12 thoughts on “Velos, Greece

  1. Love wandering into local stores! I don’t know that I would go for wine in plastic though. Cognitive dissonance. We have had great adventures in Spain and Italy, shopping with the locals… buying cheese, meat and bread for lunches as the little towns are closing up for siesta… Once, when we had a time-share in an Italian coastal town, we had our grocery cart full with items for the week. We did not noticed that in the fruit and vegetable section, we were supposed to weigh all the items then print out a sticker to put on the packages. Can you imagine the evil-eye stares we would have received here in the States as the line of customers backed up? No, they all gathered up the items that needed to be weighed, took us to the scale, demonstrated how it worked, then put us right back in the front of the line. Guess tourists actually shopping was a novelty for them. Greece on our list one of these days too.


  2. So, Susan, you’re saying that since I used to live in Fresno and actually liked it that I am good to go in Velos? Hmmm, I may have to try that!

    I’m with you on the shopping! I loved the idea of buying normal things in the markets. We stayed long enough in the Costa Brava town of Tamariu (Begur) that we got to be “regulars” going out and getting the strong Catalonian coffee each morning at the market along with a couple of rolls and some cheese for the day’s drive. It really was the best part of the vacation.

    Can’t wait to read your post on Kuşadası- Turkey is my favorite destination and we loved visiting Kuşadası. It’ll be fun reminiscing with you as our guide!


    1. Jonelle – Is this a bit of fiction, or did you truly live in Fresno? And if you did, it means that you don’t need to go to Velos, you’ve just about been there already. Honestly, did you live in Fresno???
      Completely agree about the shopping. Leave the tourist shops to someone else, and give me a corner grocery store. And, like you on the Costa Brave, if you can go there often enough to understand the process, I think you’ve stepped close to understanding the people who live there.
      Really, Fresno??


      1. Yep… My daughter was born thete at st. Agnes hospital. We also lived in Bakersfield and Modesto… How ’bout that? And I actually liked Bakersfield best!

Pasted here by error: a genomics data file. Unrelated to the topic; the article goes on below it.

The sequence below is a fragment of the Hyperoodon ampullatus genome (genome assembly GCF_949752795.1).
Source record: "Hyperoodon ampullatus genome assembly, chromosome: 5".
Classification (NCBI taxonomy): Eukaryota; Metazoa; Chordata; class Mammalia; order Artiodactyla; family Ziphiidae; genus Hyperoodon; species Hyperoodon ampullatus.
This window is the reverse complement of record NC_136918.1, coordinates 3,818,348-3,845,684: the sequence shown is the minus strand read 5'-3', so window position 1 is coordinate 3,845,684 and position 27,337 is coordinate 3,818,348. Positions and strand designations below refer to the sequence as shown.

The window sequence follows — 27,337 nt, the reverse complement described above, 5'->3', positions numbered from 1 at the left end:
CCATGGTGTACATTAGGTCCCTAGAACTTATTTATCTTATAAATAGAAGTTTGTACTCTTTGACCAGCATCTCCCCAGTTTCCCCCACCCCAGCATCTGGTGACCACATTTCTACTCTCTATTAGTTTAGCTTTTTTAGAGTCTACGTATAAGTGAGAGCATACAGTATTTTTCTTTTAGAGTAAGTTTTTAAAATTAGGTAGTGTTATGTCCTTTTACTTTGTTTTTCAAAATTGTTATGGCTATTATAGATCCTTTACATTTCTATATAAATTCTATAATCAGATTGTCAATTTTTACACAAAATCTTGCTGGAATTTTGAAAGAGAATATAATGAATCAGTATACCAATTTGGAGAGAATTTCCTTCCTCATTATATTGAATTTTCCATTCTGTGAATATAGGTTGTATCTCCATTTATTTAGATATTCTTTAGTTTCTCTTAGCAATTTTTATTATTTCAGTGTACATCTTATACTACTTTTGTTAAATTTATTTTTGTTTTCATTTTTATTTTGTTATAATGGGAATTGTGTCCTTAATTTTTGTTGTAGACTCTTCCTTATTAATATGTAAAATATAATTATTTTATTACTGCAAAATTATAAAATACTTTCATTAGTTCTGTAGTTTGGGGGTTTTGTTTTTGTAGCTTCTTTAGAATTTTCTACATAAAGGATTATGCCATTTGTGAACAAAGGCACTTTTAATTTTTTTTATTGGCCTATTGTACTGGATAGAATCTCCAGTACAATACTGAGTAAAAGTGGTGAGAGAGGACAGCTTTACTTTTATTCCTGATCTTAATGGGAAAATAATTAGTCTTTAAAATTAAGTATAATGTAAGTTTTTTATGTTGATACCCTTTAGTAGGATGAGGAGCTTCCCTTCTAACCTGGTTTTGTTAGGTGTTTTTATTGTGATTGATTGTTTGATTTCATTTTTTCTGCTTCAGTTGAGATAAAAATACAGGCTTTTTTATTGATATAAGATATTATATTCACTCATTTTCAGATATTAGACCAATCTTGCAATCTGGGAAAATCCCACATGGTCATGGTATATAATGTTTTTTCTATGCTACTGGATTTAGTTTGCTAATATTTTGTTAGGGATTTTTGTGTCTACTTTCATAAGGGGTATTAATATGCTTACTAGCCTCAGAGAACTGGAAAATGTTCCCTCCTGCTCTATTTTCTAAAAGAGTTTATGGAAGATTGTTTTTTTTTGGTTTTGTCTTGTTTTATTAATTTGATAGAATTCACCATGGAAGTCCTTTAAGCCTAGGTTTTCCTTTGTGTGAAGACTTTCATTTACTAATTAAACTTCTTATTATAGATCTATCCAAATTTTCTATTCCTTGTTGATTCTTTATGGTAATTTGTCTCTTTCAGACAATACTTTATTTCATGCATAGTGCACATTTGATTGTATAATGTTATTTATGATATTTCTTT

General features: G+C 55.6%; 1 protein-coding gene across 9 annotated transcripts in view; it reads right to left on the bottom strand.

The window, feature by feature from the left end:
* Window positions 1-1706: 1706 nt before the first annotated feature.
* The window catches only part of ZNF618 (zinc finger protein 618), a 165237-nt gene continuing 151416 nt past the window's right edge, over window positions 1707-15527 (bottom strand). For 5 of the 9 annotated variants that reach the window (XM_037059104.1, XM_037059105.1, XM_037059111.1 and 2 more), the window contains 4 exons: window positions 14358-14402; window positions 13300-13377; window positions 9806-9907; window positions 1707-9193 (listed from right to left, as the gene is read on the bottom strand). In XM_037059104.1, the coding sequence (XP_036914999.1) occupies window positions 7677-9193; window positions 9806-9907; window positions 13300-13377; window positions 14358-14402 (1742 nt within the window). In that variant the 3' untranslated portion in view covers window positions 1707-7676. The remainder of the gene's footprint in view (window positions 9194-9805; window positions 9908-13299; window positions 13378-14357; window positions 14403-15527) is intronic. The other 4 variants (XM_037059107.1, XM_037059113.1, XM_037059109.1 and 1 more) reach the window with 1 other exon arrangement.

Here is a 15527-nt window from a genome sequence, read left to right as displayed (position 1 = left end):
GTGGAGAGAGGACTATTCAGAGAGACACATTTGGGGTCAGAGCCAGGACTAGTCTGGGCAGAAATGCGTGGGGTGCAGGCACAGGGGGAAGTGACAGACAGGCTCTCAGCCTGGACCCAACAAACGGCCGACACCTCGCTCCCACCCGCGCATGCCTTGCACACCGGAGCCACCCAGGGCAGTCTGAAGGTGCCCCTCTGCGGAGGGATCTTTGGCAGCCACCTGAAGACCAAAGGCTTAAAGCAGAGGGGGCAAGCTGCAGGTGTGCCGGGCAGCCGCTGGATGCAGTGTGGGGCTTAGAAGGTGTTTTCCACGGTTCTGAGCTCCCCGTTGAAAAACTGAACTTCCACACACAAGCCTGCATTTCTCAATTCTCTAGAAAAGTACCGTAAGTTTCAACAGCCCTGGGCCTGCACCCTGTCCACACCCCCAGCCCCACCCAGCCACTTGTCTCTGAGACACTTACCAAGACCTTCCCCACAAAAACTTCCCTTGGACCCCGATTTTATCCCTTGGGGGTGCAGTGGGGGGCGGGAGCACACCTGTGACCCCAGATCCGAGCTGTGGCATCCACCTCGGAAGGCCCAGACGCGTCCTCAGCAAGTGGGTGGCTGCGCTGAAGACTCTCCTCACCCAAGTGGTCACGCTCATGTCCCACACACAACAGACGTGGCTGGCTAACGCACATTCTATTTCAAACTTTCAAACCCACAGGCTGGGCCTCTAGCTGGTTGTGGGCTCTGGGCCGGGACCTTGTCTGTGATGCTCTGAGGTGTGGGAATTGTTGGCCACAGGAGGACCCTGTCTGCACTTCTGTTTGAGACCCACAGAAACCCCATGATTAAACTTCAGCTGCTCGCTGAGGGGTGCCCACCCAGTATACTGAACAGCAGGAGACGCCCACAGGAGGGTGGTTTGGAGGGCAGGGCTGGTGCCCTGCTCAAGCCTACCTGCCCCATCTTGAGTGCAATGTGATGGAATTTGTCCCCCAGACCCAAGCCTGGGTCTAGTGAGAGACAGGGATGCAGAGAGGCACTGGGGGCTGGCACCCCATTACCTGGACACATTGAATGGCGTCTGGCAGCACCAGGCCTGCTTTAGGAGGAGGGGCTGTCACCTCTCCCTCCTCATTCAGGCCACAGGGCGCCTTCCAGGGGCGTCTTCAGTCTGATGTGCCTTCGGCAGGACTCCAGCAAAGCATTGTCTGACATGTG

(And she says we were getting to be such good friends till she found out I had no taste!)


      2. Okay that’s just weird. We moved to the bungalow from Fresno two years ago, had lived there for over 20 years, and for 6 years in Bakersfield before that. And to make this even weirder, I also liked Bakersfield best. That area must send us out into the world, ready for anything and appreciating what we find! Cheers, my friend, to more in common than we’d ever have imagined!


      3. Oh, it gets curiouser and curiouser! That should put you in Bakersfield sometime in the late 80’s… exactly when we were living out past Cal-State on Tenneco land in the Southwest. That was the second time we lived there. The first time we were up in Northwest off of Panorama Drive, not far from the hospital. Would we have crossed paths anywhere? I worked for Shell (in the Triangle bldg there on California) and my then-husband was a VP for First Interstate there on, what, Truxtun? The problem with living in the valley cities is that they are all laid out the same- Blackstone Avenue in Fresno is McHenry Ave in Modesto and Chester in Bakersfield… after awhile it gets hard to tell them apart!

        I have to agree, living there gives you a good perspective on what survival is all about. You see all the farmers eeking out a living and it does make you appreciate what you have.

        So, welcome to the… Twilight Zone, girlfriend! Pretty interesting discoveries today!


      4. Holy smoke. 1985 put us out in what I remember as ‘Rancho Estates’ just west of CSUBakerfield. Too funny – we probably passed each other in the grocery store. I was a probation officer for a bit, also taught a course at the college. It’s hard to think we lived there for 6 years – it seems like a quick moment or two now.
        Fun fun fun. There’s zero degrees separation between us! But, I have to say, living in the former soviet union is more of a link than living anywhere in the USA!

        Liked by 1 person

  3. Sounds like you have about 2 degrees of separation, instead of 6! Great post, and I also liked going into the off the path shops while I was in China. Lots of interesting experiences!